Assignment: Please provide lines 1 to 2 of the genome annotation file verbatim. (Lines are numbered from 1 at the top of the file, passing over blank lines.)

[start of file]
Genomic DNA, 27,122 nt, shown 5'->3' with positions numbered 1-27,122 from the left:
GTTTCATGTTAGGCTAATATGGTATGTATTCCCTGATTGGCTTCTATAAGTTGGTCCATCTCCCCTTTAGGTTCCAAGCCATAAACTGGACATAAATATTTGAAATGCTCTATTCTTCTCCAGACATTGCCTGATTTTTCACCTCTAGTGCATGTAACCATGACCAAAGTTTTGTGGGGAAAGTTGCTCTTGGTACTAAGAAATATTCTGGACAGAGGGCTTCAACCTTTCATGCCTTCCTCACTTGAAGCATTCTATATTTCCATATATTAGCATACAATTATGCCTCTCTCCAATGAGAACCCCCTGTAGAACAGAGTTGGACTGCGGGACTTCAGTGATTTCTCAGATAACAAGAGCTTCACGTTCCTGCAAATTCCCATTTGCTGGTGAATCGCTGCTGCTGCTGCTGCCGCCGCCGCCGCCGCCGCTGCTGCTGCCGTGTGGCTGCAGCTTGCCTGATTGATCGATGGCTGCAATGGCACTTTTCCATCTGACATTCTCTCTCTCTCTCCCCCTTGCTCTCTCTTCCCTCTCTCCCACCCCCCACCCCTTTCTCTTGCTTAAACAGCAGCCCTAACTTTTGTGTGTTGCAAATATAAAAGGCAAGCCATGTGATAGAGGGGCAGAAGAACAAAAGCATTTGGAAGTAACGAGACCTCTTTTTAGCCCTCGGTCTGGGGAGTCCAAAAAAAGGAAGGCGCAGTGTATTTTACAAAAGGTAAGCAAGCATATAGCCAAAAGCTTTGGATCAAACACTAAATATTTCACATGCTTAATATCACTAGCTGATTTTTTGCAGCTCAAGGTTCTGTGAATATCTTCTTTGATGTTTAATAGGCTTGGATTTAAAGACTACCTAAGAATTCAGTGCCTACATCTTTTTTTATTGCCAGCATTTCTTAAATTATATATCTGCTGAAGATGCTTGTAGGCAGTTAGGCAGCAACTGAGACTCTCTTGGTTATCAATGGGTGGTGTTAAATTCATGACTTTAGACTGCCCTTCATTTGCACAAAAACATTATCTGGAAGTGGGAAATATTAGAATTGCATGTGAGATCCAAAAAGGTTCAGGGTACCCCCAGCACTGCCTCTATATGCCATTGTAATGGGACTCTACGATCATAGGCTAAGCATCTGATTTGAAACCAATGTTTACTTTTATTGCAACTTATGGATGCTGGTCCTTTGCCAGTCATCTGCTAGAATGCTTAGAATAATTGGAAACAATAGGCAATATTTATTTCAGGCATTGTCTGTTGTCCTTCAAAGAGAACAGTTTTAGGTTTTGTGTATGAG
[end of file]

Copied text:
Genomic DNA, 27,122 nt, shown 5'->3' with positions numbered 1-27,122 from the left:
GTTTCATGTTAGGCTAATATGGTATGTATTCCCTGATTGGCTTCTATAAGTTGGTCCATCTCCCCTTTAGGTTCCAAGCCATAAACTGGACATAAATATTTGAAATGCTCTATTCTTCTCCAGACATTGCCTGATTTTTCACCTCTAGTGCATGTAACCATGACCAAAGTTTTGTGGGGAAAGTTGCTCTTGGTACTAAGAAATATTCTGGACAGAGGGCTTCAACCTTTCATGCCTTCCTCACTTGAAGCATTCTATATTTCCATATATTAGCATACAATTATGCCTCTCTCCAATGAGAACCCCCTGTAGAACAGAGTTGGACTGCGGGACTTCAGTGATTTCTCAGATAACAAGAGCTTCACGTTCCTGCAAATTCCCATTTGCTGGTGAATCGCTGCTGCTGCTGCTGCCGCCGCCGCCGCCGCCGCTGCTGCTGCCGTGTGGCTGCAGCTTGCCTGATTGATCGATGGCTGCAATGGCACTTTTCCATCTGACATTCTCTCTCTCTCTCCCCCTTGCTCTCTCTTCCCTCTCTCCCACCCCCCACCCCTTTCTCTTGCTTAAACAGCAGCCCTAACTTTTGTGTGTTGCAAATATAAAAGGCAAGCCATGTGATAGAGGGGCAGAAGAACAAAAGCATTTGGAAGTAACGAGACCTCTTTTTAGCCCTCGGTCTGGGGAGTCCAAAAAAAGGAAGGCGCAGTGTATTTTACAAAAGGTAAGCAAGCATATAGCCAAAAGCTTTGGATCAAACACTAAATATTTCACATGCTTAATATCACTAGCTGATTTTTTGCAGCTCAAGGTTCTGTGAATATCTTCTTTGATGTTTAATAGGCTTGGATTTAAAGACTACCTAAGAATTCAGTGCCTACATCTTTTTTTATTGCCAGCATTTCTTAAATTATATATCTGCTGAAGATGCTTGTAGGCAGTTAGGCAGCAACTGAGACTCTCTTGGTTATCAATGGGTGGTGTTAAATTCATGACTTTAGACTGCCCTTCATTTGCACAAAAACATTATCTGGAAGTGGGAAATATTAGAATTGCATGTGAGATCCAAAAAGGTTCAGGGTACCCCCAGCACTGCCTCTATATGCCATTGTAATGGGACTCTACGATCATAGGCTAAGCATCTGATTTGAAACCAATGTTTACTTTTATTGCAACTTATGGATGCTGGTCCTTTGCCAGTCATCTGCTAGAATGCTTAGAATAATTGGAAACAATAGGCAATATTTATTTCAGGCATTGTCTGTTGTCCTTCAAAGAGAACAGTTTTAGGTTTTGTGTATGAG